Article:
1617 Words7 Pages

D28HA-HYDRAULICS & HYDROLOGY A
LAB EXPERIMENT
PART A: PIPE FRICTION
PART B: DESIGN EXERCISE
NAME: Aishwarya Chengappa
HW ID: H00201619
CONTENTS TOPIC PAGE
PART-A
1. AIM 3
2. THEORY 3,4
3. DIAGRAM & PICTURES 4
4. PROCEDURE 5,6
5. RESULTS 6,7
6. DISCUSSION 7,8
7. CONCLUSIONS 8
PART-B
1. DISCRIPTION*…show more content…*

• Measure the length and diameter of the pipe. • Valve 3 should also be open. • Record the heights of mercury in the manometer and note it under h1 and h2. • Using stop watch and a beaker measure the flow rate for laminar flow about 4-5 different times. III. Turbulent Flow • Valve 1 and 3 should be closed now and only valve 2 should be open now. • Using stop watch and beaker measure the flow rate again 4-5 different times. IV. Calculations • Calculate the velocity (m/s) and the Reynolds’ number for each flow rate. • Hence, find the value of friction factor from the calculated head loss for both Laminar and Turbulent flow rates. • If the flow is Laminar (i.e. Re4000), use Blasius smooth pipes. • Using the calculated values plot a graph between log (Re) and log (f). • Further, using Prandtl and Karman’s formula for rough pipes substitute the value for Reynolds’ number and friction factor and hence, find the value of pipe roughness ks. RESULTS After tabulating the obtained results, we can observe the value of friction factors for each flow rate are as follows: And we obtain the following log (Re) vs. log (f) graphs for Laminar flow: And for Turbulent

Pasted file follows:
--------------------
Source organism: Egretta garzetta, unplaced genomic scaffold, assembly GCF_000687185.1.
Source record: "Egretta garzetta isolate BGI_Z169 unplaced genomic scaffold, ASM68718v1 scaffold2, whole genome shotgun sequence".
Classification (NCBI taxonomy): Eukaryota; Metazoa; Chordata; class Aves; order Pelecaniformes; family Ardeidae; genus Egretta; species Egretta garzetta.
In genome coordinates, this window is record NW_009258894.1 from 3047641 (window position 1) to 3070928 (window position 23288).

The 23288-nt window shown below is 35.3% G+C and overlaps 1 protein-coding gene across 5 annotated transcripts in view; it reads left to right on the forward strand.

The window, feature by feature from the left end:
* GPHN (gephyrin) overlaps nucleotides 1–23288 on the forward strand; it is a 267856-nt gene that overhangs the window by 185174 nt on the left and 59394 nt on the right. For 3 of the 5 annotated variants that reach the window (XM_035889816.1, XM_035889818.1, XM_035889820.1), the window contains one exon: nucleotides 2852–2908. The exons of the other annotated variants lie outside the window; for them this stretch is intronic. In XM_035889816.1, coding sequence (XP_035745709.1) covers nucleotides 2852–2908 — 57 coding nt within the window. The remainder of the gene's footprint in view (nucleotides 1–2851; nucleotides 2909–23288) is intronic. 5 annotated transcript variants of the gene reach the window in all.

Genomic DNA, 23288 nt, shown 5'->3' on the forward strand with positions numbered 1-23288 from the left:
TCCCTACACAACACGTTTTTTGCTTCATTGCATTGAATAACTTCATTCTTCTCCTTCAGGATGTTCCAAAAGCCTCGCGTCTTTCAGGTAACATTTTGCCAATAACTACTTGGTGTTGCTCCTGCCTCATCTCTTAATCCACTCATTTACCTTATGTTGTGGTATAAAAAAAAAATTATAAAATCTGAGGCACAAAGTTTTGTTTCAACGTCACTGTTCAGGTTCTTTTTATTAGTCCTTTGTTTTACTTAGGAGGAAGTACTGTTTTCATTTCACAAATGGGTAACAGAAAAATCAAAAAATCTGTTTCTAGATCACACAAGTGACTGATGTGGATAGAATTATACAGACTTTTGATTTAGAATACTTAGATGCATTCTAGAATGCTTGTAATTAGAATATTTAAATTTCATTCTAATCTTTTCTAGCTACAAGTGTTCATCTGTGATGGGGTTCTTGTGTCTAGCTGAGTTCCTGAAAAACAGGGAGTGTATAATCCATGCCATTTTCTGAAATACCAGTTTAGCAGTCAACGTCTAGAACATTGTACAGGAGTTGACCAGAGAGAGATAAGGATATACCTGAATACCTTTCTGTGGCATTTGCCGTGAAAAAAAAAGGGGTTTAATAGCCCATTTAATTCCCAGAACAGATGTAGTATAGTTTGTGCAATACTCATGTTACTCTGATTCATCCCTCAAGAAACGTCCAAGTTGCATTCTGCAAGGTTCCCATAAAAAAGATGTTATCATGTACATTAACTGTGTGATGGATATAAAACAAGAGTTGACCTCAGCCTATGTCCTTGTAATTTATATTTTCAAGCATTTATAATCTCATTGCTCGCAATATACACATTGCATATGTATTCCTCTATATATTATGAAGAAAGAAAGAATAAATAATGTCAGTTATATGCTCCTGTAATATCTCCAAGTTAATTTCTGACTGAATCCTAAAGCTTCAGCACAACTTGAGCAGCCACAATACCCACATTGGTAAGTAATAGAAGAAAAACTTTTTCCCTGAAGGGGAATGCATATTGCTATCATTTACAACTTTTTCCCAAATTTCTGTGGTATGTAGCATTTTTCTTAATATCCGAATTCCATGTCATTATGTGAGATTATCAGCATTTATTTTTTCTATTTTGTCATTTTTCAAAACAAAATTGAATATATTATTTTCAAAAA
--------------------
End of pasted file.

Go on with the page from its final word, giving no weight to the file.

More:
• Measure the length and diameter of the pipe. • Valve 3 should also be open. • Record the heights of mercury in the manometer and note it under h1 and h2. • Using stop watch and a beaker measure the flow rate for laminar flow about 4-5 different times. III. Turbulent Flow • Valve 1 and 3 should be closed now and only valve 2 should be open now. • Using stop watch and beaker measure the flow rate again 4-5 different times. IV. Calculations • Calculate the velocity (m/s) and the Reynolds’ number for each flow rate. • Hence, find the value of friction factor from the calculated head loss for both Laminar and Turbulent flow rates. • If the flow is Laminar (i.e. Re4000), use Blasius smooth pipes. • Using the calculated values plot a graph between log (Re) and log (f). • Further, using Prandtl and Karman’s formula for rough pipes substitute the value for Reynolds’ number and friction factor and hence, find the value of pipe roughness ks. RESULTS After tabulating the obtained results, we can observe the value of friction factors for each flow rate are as follows: And we obtain the following log (Re) vs. log (f) graphs for Laminar flow: And for Turbulent

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